I enjoy listening to baseball games on the radio. The pace of the game, the voices of the announcers, and the ability to do other things while listening add up to an enjoyable experience.

Photo by Anthony on Pexels.com

Except for one growing trend: the number of commercial reads throughout the game. At this point, it seems like almost every baseball event has a sponsor. Strikeouts, walks, doubles, home runs, the fifth inning, the seventh inning…you get the idea. Baseball has a lot of small events and apparently they can be attached to an advertiser for the right price.

I am aware of multiple factors behind this. Radio is a dying business. Live sports is one of the few shining spots where there are certain to be listeners (or viewers). Commercialization is alive and well. There is money to be made here.

But, I can only imagine how this might spread to all areas of life. Go beyond the Internet and social media ads tied to your browsing and shopping habits. You tie your shoes; brought to you by [blank]. You run the dishwasher; brought to you by [blank]. You read a book; brought to you by [blank].

At this point, there do not seem to be any officials guardrails against more and more of this happening. People can push back but this has consequences. If I do not like the baseball ads, I can stop listening. But, if we move to more immersive devices – Google Glass, virtual reality headsets, a house full of Internet equipped objects – this will be very hard to push against or escape.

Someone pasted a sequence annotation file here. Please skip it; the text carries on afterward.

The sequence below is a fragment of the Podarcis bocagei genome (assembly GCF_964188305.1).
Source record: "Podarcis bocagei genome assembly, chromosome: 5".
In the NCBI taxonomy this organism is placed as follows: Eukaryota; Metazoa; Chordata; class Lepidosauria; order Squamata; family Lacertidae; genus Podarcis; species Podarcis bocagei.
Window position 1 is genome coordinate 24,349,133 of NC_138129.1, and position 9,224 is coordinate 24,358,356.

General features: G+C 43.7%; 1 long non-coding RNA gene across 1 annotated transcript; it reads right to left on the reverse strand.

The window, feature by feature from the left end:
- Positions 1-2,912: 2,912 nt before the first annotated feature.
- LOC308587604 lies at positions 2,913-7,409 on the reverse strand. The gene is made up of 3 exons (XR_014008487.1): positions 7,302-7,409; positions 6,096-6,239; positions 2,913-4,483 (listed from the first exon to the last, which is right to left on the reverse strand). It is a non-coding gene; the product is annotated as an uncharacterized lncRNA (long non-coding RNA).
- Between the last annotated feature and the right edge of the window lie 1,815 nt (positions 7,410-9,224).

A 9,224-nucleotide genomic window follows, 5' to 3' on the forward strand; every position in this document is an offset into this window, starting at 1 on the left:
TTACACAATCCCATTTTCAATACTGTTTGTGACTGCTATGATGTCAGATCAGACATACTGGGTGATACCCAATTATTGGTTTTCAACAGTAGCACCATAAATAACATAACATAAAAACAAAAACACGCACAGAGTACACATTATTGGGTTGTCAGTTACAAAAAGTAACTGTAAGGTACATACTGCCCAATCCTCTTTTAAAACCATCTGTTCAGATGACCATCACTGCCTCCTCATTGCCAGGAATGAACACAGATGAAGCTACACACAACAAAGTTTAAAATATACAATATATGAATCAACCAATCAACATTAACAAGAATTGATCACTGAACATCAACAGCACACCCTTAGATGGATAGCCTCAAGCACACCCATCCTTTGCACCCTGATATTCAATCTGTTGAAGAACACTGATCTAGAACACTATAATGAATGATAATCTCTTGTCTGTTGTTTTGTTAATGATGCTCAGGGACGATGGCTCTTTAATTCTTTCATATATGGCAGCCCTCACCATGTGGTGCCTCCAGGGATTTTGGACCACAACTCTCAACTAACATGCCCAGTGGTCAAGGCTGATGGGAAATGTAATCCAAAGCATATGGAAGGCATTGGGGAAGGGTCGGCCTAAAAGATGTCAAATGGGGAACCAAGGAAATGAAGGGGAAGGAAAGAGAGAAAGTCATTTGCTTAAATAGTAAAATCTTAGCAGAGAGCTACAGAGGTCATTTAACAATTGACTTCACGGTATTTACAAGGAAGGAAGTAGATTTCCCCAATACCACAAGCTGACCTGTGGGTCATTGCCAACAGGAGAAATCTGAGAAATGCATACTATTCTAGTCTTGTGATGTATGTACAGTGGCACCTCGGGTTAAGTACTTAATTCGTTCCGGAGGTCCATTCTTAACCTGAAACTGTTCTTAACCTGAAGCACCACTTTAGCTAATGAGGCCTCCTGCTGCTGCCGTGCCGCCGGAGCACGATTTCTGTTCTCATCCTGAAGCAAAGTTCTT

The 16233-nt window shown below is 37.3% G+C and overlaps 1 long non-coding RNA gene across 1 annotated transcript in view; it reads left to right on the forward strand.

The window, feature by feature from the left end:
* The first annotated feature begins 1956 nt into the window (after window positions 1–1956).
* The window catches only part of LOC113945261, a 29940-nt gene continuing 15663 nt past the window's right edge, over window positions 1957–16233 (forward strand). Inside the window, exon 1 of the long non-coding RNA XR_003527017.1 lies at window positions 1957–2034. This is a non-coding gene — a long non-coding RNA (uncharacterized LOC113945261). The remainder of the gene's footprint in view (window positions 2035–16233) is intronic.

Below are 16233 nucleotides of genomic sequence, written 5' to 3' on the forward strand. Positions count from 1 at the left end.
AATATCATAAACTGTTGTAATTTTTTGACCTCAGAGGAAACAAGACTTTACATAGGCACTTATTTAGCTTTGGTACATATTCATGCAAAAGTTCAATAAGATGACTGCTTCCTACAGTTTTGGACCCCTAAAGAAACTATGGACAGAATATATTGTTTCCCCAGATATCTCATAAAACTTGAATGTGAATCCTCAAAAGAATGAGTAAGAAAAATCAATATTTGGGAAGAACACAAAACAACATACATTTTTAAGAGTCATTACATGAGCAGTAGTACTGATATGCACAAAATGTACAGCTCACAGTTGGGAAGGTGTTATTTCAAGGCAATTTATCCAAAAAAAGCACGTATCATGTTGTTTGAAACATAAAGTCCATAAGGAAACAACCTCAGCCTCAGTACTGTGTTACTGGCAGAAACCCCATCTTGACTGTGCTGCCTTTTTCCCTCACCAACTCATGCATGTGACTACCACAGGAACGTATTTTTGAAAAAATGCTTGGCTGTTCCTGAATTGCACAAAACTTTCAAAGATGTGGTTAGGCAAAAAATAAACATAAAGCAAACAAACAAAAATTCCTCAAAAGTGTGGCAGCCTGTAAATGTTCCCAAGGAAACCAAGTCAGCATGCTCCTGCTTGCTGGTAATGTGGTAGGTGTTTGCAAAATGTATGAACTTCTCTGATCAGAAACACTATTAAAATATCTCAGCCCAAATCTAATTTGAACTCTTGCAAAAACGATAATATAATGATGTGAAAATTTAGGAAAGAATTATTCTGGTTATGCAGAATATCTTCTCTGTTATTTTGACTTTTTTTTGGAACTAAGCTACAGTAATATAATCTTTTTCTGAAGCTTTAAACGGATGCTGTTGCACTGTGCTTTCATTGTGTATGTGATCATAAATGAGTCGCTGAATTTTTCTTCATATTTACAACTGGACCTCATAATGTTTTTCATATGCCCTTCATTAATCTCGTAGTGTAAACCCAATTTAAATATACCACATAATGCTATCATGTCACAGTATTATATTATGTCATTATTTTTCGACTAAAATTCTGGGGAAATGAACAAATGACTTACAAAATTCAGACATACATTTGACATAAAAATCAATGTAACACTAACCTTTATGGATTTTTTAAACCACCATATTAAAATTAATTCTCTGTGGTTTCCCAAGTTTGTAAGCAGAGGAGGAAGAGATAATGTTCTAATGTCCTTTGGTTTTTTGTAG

How much the big city mayor needs to fight to keep the major league team

Chicago Mayor Lori Lightfoot has publicly stated what the city could do to keep the Chicago Bears:

Photo by Trace Hudson on Pexels.com

Via Sports Business Journal, a Chicago mayoral committee will recommend that the city consider the feasibility of putting a dome over Soldier Field.

A dome, as reported by Crain’s Chicago Business, could cost between $400 million and $1.5 billion.

Other possibilities include upgrades to the stadium (including significant rebuilding of certain parts of it) and selling naming rights to generate revenue for improvements.

The Bears are most interested in pursuing plans for suburban Arlington Heights.

In the long run, it is not probably not worth it for the city and the others to spend hundreds of millions to keep the Bears. The team would benefit the most from new arrangements. The money spent on eight Bears home games a year will be spent elsewhere in the city. The team is not leaving for another market but just for the suburbs.

At the same time, losing the biggest team in town to a suburb is not a good look for leaders. The Bears have played in the city for a century. They are the most popular sports team in town. Soldier Field hosts other events but it has been the home of the Bears for decades. The loss of the Bears could be added to the narrative of losing companies and residents.